It's a bittersweet day here at WNEP because we have to say goodbye to a longtime member of our Newswatch 16 family.
After dedicating decades of his life to this station, our executive producer Dave Krisanda is retiring.
Barring breaking news, big weather, or sports stories, the Newswatch 16 newsroom can be fairly quiet; we only live on the edge when we need to.
In November of 1981, Dave Krisanda walked into a far noisier environment in a far different building up at the Wilkes-Barre/Scranton International Airport. Blaring radios and phones ringing constantly were all part of the job.
"Back in the day, it was typing things and paper in a teletype machine that would go, constantly knocking things out. Now, everything is computerized."
Things have changed and Dave Krisanda, executive producer of Newswatch 16, changed along with them.
"Most of my career was a show producer where you actually put together a newscast," Dave explained. "Nowadays, I'm what you call an executive producer."
Producers are generally charged with the care and feeding of one, perhaps two shows. They take care of the non-glamorous part of the business: making sure the shows look good, sound good, and above all, are factually accurate.
Dave's job is to oversee all that.
"Now I kind of advise everybody on that. All the newscast show producers as we call them, I kind of advise them."
It isn't an easy job for it requires checking to see that all the nuts and bolts are tightened just right before the show takes off.
Among other things, Dave approves scripts. Everybody eventually gets script approval for there are standards to be met, facts to be certain of, and what will a viewer think of all this.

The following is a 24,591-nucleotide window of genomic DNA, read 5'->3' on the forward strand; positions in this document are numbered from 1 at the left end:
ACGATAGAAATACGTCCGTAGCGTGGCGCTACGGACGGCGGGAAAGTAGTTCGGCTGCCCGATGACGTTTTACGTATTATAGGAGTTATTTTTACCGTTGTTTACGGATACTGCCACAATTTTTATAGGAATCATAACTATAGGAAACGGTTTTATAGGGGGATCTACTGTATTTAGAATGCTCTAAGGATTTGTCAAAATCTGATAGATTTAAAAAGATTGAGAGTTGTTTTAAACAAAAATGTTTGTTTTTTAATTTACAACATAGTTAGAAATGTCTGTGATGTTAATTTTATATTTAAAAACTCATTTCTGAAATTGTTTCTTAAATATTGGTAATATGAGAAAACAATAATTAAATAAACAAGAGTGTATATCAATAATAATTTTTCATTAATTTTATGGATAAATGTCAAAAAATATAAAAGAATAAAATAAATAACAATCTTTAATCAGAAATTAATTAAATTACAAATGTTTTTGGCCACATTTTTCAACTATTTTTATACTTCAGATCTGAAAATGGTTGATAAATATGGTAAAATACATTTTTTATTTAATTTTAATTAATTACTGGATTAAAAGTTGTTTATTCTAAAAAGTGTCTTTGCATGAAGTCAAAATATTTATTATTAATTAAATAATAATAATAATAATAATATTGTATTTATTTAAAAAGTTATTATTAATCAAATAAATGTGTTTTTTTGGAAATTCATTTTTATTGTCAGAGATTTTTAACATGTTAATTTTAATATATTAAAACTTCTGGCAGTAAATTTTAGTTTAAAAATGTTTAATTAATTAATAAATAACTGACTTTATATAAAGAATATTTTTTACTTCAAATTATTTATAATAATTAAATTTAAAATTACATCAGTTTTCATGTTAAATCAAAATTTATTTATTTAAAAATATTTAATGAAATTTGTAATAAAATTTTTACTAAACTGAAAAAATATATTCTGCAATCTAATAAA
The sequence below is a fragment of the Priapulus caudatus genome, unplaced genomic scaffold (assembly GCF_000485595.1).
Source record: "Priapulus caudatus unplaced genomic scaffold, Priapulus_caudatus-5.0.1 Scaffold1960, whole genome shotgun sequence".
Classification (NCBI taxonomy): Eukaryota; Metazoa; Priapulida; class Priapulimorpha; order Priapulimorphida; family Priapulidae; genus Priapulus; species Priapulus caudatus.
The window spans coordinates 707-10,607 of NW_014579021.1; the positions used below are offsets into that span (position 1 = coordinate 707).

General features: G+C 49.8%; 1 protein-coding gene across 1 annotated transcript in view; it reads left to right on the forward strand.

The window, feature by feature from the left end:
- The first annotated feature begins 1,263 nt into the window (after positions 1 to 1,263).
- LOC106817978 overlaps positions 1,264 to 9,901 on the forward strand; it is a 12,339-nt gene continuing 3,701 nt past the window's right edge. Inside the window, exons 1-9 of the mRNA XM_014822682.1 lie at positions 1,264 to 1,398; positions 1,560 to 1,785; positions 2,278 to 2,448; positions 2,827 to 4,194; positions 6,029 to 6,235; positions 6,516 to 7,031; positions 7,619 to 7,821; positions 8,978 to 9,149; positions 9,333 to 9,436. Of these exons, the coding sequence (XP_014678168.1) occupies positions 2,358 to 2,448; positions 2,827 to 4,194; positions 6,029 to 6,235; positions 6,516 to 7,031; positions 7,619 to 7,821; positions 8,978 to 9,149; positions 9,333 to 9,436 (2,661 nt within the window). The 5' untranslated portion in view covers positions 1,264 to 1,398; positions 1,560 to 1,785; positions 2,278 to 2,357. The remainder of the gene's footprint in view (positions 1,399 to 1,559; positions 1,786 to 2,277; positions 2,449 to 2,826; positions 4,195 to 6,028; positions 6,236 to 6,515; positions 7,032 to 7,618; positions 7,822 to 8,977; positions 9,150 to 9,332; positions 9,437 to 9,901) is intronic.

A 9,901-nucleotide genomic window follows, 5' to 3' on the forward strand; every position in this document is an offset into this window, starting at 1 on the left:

"'Why would the viewers care?' 'Why would anybody be interested in this?' 'Do they identify with this?' So, I'm kind of the chief kibitzer."
Dave has spent the better part of his working life at Newswatch16 except for a brief time to pursue a different career. He came back and that was good for all of us.
Dave has worked special events, covered some major stories; the snowstorm of 1993 for example, when it was all hands on deck on a day he couldn't make it out of the driveway at home.
"I tried one more time, got out and drove down here to the station. That was Saturday afternoon. I stayed here till Monday afternoon," he recalled.
All in a day's work, but the day is easier when you have somebody good in the game with you.
Dave is calling it a career, leaving the control room for good, changing the show, as it were. He is retiring and going off to do what many retired folks do: travel around and see what he missed in the world while working.
While our business changes, the parade of people through it has not. Some stay, many come, and come and go but become friends along the way.
"I can think back over people I've worked with over the years that became good friends. I'll miss the daily interaction."
It's always difficult saying so long to those people you've worked with over the years even though you know they're happy about the future. So it is with our good friend Dave Krisanda.
In the world of television news, things are always changing. Every so often, you kind of wish they wouldn't.
"Time to let the kids take over. That's what I say."
From all of us to you, friend Dave, enjoy the rest of the ride. You've earned the ticket.